The Lake Washington Ship Canal and the Mills of Salmon Bay
Awaiting an Act of Congress
When in 1908 the Lake Washington Ship Canal Association petitioned the County to collect taxes to fund the completion of the canal and locks, the King County Commissioners at first refused. The authority to collect taxes for the canal was contingent on a guarantee that the federal government did in fact plan to complete and operate the canal, and the County did not have that assurance. Prosecuting Attorney Kenneth Mackintosh argued that as had happened with the Moore bond, County funds could be lost (see excerpt, left) if the assessment were later found to have been unjustified. It wasn’t until 1910 that all parties agreed to proceed.
Top left: Excerpts from letter to County Commissioners dated September 28, 1908. Prosecuting Attorney Opinions, A15-027, Box 3, King County Archives. Above: Washington State Board of Land Commissioners Maps of Seattle and Ballard Tide Lands [first map of set], 1913. Series 332, County Auditor tide and shoreland survey maps, Item 332.13, King County Archives. Below left: Floor plan of the Burke-King Campbell Mill, 1915. Roll 4a, Item 276-13-2, Series 276, Salmon Bay Waterway Condemnation Survey No. 1255, King County Archives. Below right: Clipping from the Seattle Daily Times, February 15, 1910, page 10.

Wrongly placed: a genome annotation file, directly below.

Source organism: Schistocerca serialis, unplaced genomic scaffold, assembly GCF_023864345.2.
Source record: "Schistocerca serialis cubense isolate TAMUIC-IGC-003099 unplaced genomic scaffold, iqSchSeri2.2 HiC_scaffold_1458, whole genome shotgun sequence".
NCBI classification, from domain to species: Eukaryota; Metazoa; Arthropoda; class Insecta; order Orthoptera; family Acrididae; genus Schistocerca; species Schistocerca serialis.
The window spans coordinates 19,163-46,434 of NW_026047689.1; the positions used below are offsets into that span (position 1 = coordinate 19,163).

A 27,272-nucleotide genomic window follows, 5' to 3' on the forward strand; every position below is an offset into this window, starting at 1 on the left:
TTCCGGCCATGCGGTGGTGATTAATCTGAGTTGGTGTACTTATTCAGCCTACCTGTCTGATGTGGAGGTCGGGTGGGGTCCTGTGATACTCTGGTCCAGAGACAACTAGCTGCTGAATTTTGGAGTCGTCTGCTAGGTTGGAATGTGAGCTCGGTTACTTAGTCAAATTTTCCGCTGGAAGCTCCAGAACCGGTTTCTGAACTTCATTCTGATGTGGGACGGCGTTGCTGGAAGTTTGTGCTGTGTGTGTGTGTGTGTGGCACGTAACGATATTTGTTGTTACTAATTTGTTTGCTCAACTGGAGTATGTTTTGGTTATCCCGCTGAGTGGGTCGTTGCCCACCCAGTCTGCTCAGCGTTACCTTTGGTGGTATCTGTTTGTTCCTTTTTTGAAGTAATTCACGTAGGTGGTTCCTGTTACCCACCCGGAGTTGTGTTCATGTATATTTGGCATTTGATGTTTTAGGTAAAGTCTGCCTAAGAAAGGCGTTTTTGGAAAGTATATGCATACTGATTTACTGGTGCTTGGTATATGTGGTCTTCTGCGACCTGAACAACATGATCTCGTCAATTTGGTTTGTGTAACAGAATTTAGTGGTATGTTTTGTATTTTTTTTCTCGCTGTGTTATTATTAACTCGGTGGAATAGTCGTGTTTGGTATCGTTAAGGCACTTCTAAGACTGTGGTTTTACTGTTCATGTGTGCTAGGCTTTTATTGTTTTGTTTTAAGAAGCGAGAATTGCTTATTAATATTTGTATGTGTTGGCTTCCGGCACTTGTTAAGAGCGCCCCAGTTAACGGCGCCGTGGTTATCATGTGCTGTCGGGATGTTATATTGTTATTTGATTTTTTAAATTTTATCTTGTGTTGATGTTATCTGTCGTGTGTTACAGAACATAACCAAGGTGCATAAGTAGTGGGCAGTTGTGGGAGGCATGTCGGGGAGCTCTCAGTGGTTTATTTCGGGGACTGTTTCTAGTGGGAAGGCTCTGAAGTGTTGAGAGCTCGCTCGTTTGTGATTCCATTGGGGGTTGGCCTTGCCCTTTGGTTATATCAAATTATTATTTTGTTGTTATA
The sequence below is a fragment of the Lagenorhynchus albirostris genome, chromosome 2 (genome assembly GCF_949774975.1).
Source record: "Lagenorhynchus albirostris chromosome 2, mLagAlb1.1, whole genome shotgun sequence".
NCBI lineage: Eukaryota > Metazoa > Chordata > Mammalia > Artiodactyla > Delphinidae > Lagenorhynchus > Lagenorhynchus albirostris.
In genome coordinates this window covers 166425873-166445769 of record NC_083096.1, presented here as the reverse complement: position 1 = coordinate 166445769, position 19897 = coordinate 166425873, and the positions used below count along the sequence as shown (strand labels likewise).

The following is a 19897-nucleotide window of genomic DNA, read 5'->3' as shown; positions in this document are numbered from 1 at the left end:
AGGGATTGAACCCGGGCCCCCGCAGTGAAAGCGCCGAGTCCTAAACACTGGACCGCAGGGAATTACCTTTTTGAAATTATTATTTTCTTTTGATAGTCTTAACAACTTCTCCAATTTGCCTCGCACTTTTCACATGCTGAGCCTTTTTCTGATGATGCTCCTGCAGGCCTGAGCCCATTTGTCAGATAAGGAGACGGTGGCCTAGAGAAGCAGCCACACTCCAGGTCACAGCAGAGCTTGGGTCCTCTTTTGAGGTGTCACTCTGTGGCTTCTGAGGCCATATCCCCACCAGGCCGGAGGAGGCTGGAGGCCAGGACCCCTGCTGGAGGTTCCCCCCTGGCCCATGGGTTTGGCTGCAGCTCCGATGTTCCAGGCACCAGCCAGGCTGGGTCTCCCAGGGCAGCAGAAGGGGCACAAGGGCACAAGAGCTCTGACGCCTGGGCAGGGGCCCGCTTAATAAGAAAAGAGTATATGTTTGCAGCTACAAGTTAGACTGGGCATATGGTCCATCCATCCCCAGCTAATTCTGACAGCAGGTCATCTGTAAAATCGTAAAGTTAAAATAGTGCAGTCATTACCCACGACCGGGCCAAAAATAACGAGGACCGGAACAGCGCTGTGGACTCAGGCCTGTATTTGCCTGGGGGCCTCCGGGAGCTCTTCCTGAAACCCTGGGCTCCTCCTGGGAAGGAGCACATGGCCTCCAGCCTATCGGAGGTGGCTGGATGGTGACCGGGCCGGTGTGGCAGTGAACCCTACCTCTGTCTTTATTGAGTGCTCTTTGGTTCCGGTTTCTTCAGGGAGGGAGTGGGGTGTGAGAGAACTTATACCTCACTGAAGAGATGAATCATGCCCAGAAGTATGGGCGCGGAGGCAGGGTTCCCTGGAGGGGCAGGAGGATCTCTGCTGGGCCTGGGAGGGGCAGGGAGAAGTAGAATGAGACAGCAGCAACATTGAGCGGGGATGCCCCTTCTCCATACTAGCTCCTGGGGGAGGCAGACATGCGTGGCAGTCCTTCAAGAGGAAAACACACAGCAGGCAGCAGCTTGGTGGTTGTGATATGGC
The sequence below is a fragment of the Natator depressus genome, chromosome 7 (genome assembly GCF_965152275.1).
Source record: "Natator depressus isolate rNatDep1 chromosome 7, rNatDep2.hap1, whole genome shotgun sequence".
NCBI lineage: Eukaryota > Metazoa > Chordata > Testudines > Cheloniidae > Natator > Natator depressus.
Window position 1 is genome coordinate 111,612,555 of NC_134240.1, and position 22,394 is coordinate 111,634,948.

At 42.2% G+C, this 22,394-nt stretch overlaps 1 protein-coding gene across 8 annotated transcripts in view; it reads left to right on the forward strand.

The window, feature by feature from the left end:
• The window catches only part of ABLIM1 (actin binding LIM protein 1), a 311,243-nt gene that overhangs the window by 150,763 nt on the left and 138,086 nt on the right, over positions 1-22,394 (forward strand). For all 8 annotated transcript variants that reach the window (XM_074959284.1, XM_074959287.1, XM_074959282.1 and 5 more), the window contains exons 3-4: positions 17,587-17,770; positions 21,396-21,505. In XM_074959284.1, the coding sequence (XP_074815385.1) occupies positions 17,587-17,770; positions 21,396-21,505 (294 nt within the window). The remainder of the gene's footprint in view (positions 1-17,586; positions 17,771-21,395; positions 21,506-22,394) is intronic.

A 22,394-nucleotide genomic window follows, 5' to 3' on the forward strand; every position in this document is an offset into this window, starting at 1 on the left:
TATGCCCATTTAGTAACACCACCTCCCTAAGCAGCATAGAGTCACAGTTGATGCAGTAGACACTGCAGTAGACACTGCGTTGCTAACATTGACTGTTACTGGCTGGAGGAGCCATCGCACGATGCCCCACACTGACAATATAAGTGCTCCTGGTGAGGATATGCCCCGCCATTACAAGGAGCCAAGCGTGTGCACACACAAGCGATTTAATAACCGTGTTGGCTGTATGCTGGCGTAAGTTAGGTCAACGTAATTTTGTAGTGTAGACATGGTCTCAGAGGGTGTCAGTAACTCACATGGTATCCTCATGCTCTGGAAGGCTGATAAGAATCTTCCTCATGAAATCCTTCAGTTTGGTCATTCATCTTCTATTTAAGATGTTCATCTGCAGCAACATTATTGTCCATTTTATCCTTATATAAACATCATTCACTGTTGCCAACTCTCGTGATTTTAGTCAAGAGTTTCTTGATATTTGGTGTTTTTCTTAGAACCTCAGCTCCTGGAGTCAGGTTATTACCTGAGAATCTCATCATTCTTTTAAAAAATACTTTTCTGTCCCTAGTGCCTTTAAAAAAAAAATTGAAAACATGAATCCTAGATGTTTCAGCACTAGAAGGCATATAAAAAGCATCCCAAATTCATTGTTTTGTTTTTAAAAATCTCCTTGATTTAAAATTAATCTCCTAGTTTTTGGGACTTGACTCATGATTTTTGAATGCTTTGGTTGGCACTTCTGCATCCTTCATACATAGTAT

Mill owners object to the locks
Salmon Bay mill owners had long argued for the Ship Canal locks to be located east at the head of the bay, and they loudly objected to the final decision to place the locks to the west, which would result in Salmon Bay’s water level rising. Not only would the mills be flooded, but log booms and vessels would be forced to navigate the locks, slowing operations. And, although in 1898 Salmon Bay property owners had been compensated for planned flooding behind the locks, over the intervening years, the mills had expanded in the to-be-condemned area, making moving structures above the water more costly. Proponents of the lock placement argued for the benefits of creating a freshwater harbor that would allow expanded use by shipbuilding, fishing, and other industries.